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Groundbreaking tech is at the heart of Leeds-based NHS Digital campaign

Cleveland Henry.
Cleveland Henry.

As the NHS prepares to mark its 70th birthday, Leeds-based NHS Digital is helping to highlight the ways in which technology and innovation have improved patient care over the past seven decades.

Plenty has changed in the field of healthcare since the NHS came kicking and screaming into the world on July 5, 1948.

Tech innovations have been at the heart of those changes, not only revolutionising how patients are treated but also transforming the way that records are kept and information communicated between medical professionals.

And now, to commemorate the forthcoming 70th anniversary of the health service, Leeds-based NHS Digital has teamed up with the Academic Health Science Network (AHSN) to launch a campaign highlighting the trailblazing ideas that are continuing to make an important difference to today’s healthcare system.

A crowdsourcing drive is also under way on social media to get people’s views on the top innovations in health and social care over the last seven decades.

More than 100 different suggestions have been made so far by technology experts, clinicians and patients as well as celebrity medics such as Dr Christian Jessen and Dr Pixie Mckenna of Channel 4’s Embarrassing Bodies programme.

Some of the 2,000 people that NHS Digital employs across four sites in Leeds have also been having their say.

Cleveland Henry, the organisation’s programme director for digital collaboration, innovations and digital futures, opted for smart wearables as an example of how tech is breaking new ground to useful effect.

He said: “They really excite me because they are devices which enable people to take control of their own health and well-being.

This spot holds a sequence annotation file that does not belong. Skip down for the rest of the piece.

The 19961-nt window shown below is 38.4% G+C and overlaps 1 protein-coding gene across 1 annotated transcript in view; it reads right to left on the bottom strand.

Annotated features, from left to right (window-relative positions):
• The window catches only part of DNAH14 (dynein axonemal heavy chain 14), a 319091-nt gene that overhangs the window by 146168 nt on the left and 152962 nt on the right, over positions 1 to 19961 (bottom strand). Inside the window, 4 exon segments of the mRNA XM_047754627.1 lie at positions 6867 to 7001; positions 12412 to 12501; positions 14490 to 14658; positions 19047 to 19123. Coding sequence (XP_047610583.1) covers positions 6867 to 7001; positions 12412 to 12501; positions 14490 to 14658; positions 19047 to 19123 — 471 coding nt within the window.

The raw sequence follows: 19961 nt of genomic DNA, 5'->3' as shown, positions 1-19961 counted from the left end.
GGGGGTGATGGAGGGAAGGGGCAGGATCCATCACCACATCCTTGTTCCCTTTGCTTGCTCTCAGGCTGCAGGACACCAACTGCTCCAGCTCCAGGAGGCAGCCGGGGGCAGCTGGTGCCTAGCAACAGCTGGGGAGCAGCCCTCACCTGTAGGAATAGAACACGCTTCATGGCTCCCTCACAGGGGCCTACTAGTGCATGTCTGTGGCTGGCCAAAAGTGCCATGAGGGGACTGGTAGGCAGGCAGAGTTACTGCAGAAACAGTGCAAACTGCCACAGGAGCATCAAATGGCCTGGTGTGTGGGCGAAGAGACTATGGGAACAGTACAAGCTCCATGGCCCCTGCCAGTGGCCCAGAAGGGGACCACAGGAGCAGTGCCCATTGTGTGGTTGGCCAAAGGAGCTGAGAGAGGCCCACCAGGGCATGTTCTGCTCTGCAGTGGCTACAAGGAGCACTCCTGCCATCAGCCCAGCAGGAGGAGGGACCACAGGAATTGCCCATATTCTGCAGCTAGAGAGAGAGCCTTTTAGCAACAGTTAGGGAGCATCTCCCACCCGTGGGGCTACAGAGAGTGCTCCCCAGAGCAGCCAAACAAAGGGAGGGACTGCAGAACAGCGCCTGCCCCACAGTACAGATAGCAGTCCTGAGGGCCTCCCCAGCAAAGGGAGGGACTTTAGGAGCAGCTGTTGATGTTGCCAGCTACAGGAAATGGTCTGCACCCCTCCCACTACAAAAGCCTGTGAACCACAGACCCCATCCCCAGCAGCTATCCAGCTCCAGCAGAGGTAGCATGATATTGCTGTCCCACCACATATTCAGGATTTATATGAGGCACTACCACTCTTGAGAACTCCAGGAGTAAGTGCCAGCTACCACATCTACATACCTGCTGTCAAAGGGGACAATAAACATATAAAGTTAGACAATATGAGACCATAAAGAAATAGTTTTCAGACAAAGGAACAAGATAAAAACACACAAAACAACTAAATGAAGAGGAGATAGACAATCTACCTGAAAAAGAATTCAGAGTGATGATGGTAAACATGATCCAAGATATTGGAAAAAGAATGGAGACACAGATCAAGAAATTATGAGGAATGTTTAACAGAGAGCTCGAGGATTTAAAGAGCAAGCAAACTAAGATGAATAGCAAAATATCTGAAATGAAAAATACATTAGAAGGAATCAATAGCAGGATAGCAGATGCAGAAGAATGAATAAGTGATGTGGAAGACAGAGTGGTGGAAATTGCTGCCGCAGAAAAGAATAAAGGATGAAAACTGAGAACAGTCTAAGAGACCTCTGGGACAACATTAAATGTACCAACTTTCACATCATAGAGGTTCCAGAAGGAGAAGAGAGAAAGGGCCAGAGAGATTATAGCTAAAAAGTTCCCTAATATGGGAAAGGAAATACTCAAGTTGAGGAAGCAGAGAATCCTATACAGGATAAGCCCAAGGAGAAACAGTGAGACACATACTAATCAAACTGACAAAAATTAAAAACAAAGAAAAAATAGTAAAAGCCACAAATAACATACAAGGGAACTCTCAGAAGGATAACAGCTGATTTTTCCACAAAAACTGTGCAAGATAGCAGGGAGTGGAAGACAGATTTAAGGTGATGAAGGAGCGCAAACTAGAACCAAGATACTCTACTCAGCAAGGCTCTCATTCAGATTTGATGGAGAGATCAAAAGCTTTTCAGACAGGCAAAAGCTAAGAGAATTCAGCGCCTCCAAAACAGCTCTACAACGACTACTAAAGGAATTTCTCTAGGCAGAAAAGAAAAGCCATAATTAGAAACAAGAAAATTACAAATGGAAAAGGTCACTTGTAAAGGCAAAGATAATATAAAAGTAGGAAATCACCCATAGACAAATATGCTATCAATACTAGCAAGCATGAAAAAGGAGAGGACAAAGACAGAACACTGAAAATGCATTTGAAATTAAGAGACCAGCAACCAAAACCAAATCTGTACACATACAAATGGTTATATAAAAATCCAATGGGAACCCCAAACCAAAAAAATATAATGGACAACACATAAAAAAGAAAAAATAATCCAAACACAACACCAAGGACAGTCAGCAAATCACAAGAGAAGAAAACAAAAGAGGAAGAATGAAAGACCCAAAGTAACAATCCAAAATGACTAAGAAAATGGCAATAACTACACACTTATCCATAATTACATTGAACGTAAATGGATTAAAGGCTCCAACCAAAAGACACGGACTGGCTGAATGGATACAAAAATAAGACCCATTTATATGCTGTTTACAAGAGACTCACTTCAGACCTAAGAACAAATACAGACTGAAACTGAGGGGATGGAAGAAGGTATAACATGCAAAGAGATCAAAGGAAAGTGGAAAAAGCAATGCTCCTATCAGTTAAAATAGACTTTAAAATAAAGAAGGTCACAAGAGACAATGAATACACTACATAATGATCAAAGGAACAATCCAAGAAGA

“They can also allow health professionals to monitor people’s conditions remotely and use that data to be predictive and proactive in bringing about better outcomes for patients.” Innovations that have been showcased by NHS Digital and the AHSN during the run-up to July 5 include a test introduced by a consultant at York Teaching Hospitals NHS Foundation Trust that helps GPs make the difficult distinction between irritable bowel syndrome and inflammatory bowel disease.

A second idea getting a well-deserved moment in the spotlight is a review template developed at Bradford District Care NHS Foundation Trust which helps improve the quality of health checks for people with a serious mental illness who are also at risk of dying prematurely due to preventable physical conditions such as high blood pressure, diabetes or cardiovascular problems.

NHS Digital showed its own innovation credentials with the introduction in Leeds last year of a pilot of the 111 online medical advice service.

Designed to provide users with a fast, convenient alternative to making a phone call, the service is now up-and-running throughout Yorkshire and the Humber and will soon be available right across England.

n NHS Digital is still collecting ideas for the top innovations in health and care from the last 70 years. To get involved, tweet @NHSDigital using #NHS70innovations.